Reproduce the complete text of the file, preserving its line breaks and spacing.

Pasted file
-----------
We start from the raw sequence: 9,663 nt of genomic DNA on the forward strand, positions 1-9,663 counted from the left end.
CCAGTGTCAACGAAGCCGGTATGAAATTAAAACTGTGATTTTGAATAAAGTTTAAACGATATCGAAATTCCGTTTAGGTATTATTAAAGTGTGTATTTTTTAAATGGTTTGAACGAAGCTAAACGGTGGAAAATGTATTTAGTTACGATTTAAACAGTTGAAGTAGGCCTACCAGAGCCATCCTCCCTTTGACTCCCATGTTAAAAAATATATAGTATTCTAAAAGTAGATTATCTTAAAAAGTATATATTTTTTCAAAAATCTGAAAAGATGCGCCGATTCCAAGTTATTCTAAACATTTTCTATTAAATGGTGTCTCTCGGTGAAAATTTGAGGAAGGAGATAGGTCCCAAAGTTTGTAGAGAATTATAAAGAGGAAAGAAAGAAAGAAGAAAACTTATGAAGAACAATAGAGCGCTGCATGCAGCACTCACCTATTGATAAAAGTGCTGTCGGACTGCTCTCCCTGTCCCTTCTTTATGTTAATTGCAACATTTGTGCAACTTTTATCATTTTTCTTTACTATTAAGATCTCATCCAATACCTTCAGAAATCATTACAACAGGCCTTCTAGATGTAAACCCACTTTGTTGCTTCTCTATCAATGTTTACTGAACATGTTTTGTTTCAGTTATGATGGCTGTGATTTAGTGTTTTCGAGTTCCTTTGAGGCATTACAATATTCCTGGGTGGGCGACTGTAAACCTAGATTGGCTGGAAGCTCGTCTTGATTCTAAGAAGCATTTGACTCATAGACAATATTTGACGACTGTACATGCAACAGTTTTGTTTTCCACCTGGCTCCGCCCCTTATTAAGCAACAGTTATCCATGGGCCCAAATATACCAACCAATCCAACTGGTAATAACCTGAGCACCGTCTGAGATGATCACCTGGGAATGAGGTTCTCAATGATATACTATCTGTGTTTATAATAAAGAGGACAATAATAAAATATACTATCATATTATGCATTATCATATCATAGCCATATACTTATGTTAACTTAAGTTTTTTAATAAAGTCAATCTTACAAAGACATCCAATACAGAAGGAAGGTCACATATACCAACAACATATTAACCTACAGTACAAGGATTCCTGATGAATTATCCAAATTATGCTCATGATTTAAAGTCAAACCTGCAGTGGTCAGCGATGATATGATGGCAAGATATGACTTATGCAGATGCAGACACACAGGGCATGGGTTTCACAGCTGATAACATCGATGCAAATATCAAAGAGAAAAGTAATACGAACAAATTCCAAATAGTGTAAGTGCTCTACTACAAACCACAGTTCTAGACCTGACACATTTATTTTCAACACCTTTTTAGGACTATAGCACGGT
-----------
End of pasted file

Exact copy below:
We start from the raw sequence: 9,663 nt of genomic DNA on the forward strand, positions 1-9,663 counted from the left end.
CCAGTGTCAACGAAGCCGGTATGAAATTAAAACTGTGATTTTGAATAAAGTTTAAACGATATCGAAATTCCGTTTAGGTATTATTAAAGTGTGTATTTTTTAAATGGTTTGAACGAAGCTAAACGGTGGAAAATGTATTTAGTTACGATTTAAACAGTTGAAGTAGGCCTACCAGAGCCATCCTCCCTTTGACTCCCATGTTAAAAAATATATAGTATTCTAAAAGTAGATTATCTTAAAAAGTATATATTTTTTCAAAAATCTGAAAAGATGCGCCGATTCCAAGTTATTCTAAACATTTTCTATTAAATGGTGTCTCTCGGTGAAAATTTGAGGAAGGAGATAGGTCCCAAAGTTTGTAGAGAATTATAAAGAGGAAAGAAAGAAAGAAGAAAACTTATGAAGAACAATAGAGCGCTGCATGCAGCACTCACCTATTGATAAAAGTGCTGTCGGACTGCTCTCCCTGTCCCTTCTTTATGTTAATTGCAACATTTGTGCAACTTTTATCATTTTTCTTTACTATTAAGATCTCATCCAATACCTTCAGAAATCATTACAACAGGCCTTCTAGATGTAAACCCACTTTGTTGCTTCTCTATCAATGTTTACTGAACATGTTTTGTTTCAGTTATGATGGCTGTGATTTAGTGTTTTCGAGTTCCTTTGAGGCATTACAATATTCCTGGGTGGGCGACTGTAAACCTAGATTGGCTGGAAGCTCGTCTTGATTCTAAGAAGCATTTGACTCATAGACAATATTTGACGACTGTACATGCAACAGTTTTGTTTTCCACCTGGCTCCGCCCCTTATTAAGCAACAGTTATCCATGGGCCCAAATATACCAACCAATCCAACTGGTAATAACCTGAGCACCGTCTGAGATGATCACCTGGGAATGAGGTTCTCAATGATATACTATCTGTGTTTATAATAAAGAGGACAATAATAAAATATACTATCATATTATGCATTATCATATCATAGCCATATACTTATGTTAACTTAAGTTTTTTAATAAAGTCAATCTTACAAAGACATCCAATACAGAAGGAAGGTCACATATACCAACAACATATTAACCTACAGTACAAGGATTCCTGATGAATTATCCAAATTATGCTCATGATTTAAAGTCAAACCTGCAGTGGTCAGCGATGATATGATGGCAAGATATGACTTATGCAGATGCAGACACACAGGGCATGGGTTTCACAGCTGATAACATCGATGCAAATATCAAAGAGAAAAGTAATACGAACAAATTCCAAATAGTGTAAGTGCTCTACTACAAACCACAGTTCTAGACCTGACACATTTATTTTCAACACCTTTTTAGGACTATAGCACGGT